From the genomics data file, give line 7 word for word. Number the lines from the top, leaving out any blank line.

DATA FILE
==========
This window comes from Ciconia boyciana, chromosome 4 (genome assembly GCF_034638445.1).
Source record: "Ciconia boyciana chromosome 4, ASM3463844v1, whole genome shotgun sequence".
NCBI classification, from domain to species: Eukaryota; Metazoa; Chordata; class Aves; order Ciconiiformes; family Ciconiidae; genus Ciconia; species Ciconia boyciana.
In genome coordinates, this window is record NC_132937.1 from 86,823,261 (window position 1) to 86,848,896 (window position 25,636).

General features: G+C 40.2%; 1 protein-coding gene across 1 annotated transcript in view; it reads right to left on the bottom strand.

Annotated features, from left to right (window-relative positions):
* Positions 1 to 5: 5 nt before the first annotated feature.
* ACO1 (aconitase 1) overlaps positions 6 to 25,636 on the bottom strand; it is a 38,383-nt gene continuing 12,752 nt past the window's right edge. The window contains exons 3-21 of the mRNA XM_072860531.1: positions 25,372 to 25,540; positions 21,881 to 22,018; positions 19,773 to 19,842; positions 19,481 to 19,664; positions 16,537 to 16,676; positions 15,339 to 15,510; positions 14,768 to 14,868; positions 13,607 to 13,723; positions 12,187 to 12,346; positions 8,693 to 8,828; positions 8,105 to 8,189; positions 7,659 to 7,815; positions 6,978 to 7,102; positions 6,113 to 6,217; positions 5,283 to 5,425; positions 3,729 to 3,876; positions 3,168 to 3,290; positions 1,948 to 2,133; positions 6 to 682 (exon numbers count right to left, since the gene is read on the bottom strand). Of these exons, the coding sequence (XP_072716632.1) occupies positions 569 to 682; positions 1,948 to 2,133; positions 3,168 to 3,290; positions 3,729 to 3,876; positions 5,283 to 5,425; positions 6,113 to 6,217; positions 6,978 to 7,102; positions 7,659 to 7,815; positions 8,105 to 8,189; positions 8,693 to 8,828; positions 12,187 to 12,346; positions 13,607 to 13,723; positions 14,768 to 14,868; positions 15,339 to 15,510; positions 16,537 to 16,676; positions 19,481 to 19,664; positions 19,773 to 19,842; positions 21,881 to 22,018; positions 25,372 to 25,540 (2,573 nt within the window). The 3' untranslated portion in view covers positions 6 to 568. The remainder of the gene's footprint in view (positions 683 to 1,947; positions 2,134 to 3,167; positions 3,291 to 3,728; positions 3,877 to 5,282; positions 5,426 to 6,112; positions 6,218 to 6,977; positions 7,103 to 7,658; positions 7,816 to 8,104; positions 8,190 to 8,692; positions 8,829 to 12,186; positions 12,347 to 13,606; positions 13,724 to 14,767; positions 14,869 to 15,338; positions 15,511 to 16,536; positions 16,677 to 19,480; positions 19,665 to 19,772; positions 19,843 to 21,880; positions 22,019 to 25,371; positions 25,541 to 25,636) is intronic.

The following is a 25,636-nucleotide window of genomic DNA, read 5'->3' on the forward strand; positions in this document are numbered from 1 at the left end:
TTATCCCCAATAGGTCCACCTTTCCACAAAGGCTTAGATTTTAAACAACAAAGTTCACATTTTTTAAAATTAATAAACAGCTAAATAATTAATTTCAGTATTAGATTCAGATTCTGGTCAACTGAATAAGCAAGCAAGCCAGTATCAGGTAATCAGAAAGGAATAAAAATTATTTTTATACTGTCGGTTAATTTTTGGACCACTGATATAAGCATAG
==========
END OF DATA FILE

* Positions 1 to 5: 5 nt before the first annotated feature.